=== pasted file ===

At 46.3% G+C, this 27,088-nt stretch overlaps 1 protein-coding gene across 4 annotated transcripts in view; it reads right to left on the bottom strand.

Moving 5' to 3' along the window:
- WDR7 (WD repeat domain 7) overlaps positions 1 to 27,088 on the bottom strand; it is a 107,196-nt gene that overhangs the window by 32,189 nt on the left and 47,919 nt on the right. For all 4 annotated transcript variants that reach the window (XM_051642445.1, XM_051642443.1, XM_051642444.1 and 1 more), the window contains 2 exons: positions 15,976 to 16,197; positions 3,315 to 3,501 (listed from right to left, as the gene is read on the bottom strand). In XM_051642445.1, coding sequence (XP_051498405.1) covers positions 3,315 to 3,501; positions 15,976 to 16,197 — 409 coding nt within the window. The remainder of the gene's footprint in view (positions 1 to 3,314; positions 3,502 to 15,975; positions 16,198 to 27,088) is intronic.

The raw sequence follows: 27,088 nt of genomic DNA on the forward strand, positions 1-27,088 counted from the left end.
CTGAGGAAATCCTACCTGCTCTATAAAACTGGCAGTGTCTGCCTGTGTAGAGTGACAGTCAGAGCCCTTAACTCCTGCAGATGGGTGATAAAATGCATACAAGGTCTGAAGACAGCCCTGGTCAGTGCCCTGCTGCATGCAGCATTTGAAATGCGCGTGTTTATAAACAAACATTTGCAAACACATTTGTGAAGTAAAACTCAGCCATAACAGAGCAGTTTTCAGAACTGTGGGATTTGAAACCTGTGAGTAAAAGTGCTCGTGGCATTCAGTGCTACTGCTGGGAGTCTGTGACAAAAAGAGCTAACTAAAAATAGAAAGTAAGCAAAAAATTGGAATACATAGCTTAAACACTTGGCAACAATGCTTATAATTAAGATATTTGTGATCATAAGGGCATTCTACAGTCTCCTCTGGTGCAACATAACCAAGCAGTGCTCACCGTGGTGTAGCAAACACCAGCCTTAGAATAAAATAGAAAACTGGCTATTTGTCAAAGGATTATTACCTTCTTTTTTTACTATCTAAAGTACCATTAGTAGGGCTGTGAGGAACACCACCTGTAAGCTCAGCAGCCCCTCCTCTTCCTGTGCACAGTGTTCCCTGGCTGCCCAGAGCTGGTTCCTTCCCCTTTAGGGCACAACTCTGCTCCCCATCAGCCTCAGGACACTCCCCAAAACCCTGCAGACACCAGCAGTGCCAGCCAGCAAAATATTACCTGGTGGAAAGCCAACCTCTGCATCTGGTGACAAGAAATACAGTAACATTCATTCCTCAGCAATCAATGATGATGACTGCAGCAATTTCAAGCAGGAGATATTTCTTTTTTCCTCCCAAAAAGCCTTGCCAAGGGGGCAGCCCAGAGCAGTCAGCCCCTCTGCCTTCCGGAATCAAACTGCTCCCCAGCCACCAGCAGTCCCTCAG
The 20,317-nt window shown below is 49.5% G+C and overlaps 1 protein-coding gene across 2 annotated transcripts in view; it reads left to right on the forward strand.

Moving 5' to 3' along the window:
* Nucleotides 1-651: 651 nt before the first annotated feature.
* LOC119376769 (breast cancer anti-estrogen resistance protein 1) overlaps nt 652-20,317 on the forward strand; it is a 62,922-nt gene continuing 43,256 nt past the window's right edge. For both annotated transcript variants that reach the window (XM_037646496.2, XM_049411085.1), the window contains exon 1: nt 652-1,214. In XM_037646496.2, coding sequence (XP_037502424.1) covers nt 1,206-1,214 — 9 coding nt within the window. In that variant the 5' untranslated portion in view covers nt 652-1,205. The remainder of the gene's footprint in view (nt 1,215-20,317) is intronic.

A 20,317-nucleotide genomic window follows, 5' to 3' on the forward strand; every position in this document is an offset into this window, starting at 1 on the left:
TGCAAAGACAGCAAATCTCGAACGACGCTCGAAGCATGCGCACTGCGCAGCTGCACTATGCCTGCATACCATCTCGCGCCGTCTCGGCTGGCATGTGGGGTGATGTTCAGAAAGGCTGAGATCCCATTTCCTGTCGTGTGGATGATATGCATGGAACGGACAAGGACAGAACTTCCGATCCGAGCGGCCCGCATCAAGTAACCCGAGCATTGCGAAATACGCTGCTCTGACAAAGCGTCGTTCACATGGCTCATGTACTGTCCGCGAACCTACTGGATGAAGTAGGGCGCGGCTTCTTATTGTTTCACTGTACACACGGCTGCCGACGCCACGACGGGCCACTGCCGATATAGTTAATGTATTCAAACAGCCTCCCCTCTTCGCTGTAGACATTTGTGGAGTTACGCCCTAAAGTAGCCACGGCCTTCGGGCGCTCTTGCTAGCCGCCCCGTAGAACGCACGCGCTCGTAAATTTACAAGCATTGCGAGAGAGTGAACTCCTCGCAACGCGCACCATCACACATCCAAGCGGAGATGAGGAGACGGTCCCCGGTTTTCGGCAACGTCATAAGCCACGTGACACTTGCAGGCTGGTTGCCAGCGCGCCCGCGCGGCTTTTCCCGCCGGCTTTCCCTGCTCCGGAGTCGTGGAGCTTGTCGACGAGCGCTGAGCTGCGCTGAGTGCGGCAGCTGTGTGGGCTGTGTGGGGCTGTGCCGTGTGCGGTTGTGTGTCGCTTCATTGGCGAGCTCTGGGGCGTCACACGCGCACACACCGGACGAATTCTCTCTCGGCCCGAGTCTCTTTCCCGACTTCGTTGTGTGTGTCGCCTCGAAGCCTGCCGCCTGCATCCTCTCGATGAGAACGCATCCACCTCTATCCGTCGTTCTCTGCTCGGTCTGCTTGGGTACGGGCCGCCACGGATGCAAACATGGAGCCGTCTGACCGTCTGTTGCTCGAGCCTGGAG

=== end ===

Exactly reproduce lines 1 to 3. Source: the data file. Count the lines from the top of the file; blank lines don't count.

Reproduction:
At 46.3% G+C, this 27,088-nt stretch overlaps 1 protein-coding gene across 4 annotated transcripts in view; it reads right to left on the bottom strand.

Moving 5' to 3' along the window:
- WDR7 (WD repeat domain 7) overlaps positions 1 to 27,088 on the bottom strand; it is a 107,196-nt gene that overhangs the window by 32,189 nt on the left and 47,919 nt on the right. For all 4 annotated transcript variants that reach the window (XM_051642445.1, XM_051642443.1, XM_051642444.1 and 1 more), the window contains 2 exons: positions 15,976 to 16,197; positions 3,315 to 3,501 (listed from right to left, as the gene is read on the bottom strand). In XM_051642445.1, coding sequence (XP_051498405.1) covers positions 3,315 to 3,501; positions 15,976 to 16,197 — 409 coding nt within the window. The remainder of the gene's footprint in view (positions 1 to 3,314; positions 3,502 to 15,975; positions 16,198 to 27,088) is intronic.